The home was then sold in a probate auction to a Lincoln Heights couple, Emily and Julian Enriquez. The couple never actually moved into the home but instead kept the property as a storage unit. They had a son named Rudy who inherited the property once both his parents had passed. Rudy was a music store manager and lived in Washington Heights, not too far from Glendower Place. However, he also chose not to live in the house and was quoted telling Times in 2009 “I don’t know that I want to live there or even stay here.”


In 2012, miss Vaugh from Lifeinmylense went up to the house and took photos looking in through the windows and also gained access inside. Through her own photographs, you can see a house full of furniture and belongings but not all belongings are from the Perelson's. Local legend often says the Perelsons Christmas tree and wrapped presents are still inside with Spaghetti-O's cans on the kitchen counter. However, Spaghetti-Os weren't marketed until 1965, years after the murder. Also, the Perelsons were a Jewish household.






Master bedroom with the mural still perfectly visible on the wall where the bed was...





These photos provide a lot of clarity regarding the Christmas tree as well as wrapped presents. In her post, she mentioned there was no Christmas tree or wrapped presents but there were Christmas wrapping papers and an assortment of other stored items from the Enriquez family who were Catholic.


So much life has happened since the house sat vacant for so many decades, first televised presidential candidate debate, the assassination of Robert Kennedy, the moon landing, Marilyn, Malcolm X, JFK, MLK, Walt Disney, Elvis Presley, Clintons, the crew of the space shuttle Challenger, Andy Warhol, 9-11, LGBTQ rights, Michael Jackson, and Prince as well as so much more happened since 1959. But inside those walls the air was still for decades, the wallpaper started to peel and dust started to gather.

So many people throughout the years have driven up the small narrow street to see the house up on the hill. There have been squatters, prostitutes servicing their Johns, and even goth groups having picnics in the yard. Not only has this created a lack of privacy for the neighbors but it had become a problem on the street which is as I said narrow and on a curve. Neighbors got together and painted the dilapidated detached garage and a gate was constructed for the house to keep true crime revelers at bay.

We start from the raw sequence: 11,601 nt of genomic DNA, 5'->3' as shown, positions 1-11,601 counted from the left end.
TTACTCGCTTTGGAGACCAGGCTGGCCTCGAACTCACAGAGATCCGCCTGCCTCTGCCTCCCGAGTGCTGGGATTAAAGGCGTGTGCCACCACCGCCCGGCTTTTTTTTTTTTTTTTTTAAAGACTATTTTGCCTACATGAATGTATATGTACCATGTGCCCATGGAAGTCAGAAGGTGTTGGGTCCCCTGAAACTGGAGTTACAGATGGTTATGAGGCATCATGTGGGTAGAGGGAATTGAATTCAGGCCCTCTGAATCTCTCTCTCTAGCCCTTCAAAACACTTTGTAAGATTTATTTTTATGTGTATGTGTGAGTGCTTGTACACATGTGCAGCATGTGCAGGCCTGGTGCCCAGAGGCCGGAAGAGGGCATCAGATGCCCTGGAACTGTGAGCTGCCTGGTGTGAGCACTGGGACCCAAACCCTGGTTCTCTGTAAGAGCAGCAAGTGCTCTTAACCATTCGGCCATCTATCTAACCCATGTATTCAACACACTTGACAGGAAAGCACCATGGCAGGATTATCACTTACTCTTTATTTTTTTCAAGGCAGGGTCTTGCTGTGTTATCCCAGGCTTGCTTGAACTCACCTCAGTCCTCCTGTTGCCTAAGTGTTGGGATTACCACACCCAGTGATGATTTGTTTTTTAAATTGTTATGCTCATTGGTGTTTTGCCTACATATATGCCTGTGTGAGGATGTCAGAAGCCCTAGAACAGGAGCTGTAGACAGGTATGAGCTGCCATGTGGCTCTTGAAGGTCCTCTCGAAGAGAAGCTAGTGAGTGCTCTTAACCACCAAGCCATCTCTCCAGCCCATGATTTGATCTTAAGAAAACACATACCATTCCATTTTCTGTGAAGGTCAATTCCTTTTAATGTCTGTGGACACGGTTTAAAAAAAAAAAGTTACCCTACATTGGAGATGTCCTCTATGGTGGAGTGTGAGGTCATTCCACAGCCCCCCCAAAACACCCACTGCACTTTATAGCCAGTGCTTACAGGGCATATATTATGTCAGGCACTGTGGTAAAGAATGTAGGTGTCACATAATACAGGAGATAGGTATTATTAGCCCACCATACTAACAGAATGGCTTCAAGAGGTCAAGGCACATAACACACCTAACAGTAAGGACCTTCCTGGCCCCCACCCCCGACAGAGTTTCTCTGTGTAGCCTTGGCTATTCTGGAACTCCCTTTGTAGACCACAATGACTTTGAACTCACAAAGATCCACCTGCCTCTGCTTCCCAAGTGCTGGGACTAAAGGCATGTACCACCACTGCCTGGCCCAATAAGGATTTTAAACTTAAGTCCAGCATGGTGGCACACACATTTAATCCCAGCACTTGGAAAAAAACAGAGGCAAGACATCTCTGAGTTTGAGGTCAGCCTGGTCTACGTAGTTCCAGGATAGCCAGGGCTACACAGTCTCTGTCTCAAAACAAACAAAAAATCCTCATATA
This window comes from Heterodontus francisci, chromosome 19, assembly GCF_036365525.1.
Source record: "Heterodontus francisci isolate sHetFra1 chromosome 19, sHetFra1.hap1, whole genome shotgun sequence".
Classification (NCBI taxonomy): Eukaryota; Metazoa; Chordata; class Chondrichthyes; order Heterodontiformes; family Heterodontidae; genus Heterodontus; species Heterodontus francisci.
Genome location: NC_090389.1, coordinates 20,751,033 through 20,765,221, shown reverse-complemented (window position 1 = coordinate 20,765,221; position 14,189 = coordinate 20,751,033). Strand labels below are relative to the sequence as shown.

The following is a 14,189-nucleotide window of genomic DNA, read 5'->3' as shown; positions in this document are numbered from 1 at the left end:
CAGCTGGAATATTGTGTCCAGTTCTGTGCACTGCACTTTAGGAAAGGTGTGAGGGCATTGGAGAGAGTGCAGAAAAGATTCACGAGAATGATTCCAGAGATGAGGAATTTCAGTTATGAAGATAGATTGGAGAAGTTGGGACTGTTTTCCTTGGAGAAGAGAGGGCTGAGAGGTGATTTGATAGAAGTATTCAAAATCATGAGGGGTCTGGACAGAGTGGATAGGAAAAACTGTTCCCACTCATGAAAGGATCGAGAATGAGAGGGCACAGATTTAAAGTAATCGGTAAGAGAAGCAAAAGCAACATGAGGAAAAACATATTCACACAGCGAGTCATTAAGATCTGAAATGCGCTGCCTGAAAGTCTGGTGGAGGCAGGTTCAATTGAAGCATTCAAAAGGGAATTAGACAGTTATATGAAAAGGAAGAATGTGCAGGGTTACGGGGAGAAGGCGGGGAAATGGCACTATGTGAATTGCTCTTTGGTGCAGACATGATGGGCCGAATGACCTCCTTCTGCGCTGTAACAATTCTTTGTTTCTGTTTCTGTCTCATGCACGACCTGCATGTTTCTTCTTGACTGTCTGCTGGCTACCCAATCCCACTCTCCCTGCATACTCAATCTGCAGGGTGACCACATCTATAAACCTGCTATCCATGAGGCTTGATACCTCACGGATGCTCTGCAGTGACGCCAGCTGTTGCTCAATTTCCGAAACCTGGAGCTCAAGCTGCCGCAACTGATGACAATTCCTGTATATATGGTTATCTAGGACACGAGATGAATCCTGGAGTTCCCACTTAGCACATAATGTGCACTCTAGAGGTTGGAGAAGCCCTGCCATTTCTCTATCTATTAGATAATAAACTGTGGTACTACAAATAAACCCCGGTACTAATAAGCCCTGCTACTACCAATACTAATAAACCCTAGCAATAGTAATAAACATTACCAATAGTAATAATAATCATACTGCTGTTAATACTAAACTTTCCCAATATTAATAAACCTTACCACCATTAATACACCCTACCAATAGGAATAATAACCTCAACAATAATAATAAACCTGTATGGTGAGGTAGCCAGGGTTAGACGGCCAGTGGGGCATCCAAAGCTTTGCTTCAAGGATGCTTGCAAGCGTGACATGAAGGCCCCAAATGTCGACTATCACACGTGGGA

When Rudy passed away the property was once again sold at an auction and the only people that were there and interested in the home were Lisa Bloom, TV Analysis, and American Civil Rights attorney as well as the only daughter to high power attorney Gloria Allred. Both Lisa and her husband Braden stated they had no problem with the homes grizzly past and wanted to remodel it completely before moving in.





...however, they never moved in... after 3 years of renovations and removing practically everything from the interior the house is once again vacant and on the market. As of this week though the home is in escrow. That's right, the home has chosen its new owners to fill its walls or maybe it will be a complete teardown. 2020 is a long time since 1959. The home could have several issues other than cosmetics but I don't know what percentage was repaired and replaced.


I heard there is a possibility of a movie in the works about this story. I could only hope that a production company bought it and will restore it to its original model but that's unlikely.









The older looking photos and the photos from the Enriquez family ownership items are from various online articles; puckerandpout, Alexis Vaughn of lifeinmylense, LAist. One thing I did notice aside from all the renovations inside is that the banister wasn't changed out. The floors, walls, doors, light switches are all gone, either thrown out, stolen or sitting in a thrift shop some place but not the bainster.








I will have my eyes on this property and see what happens from here....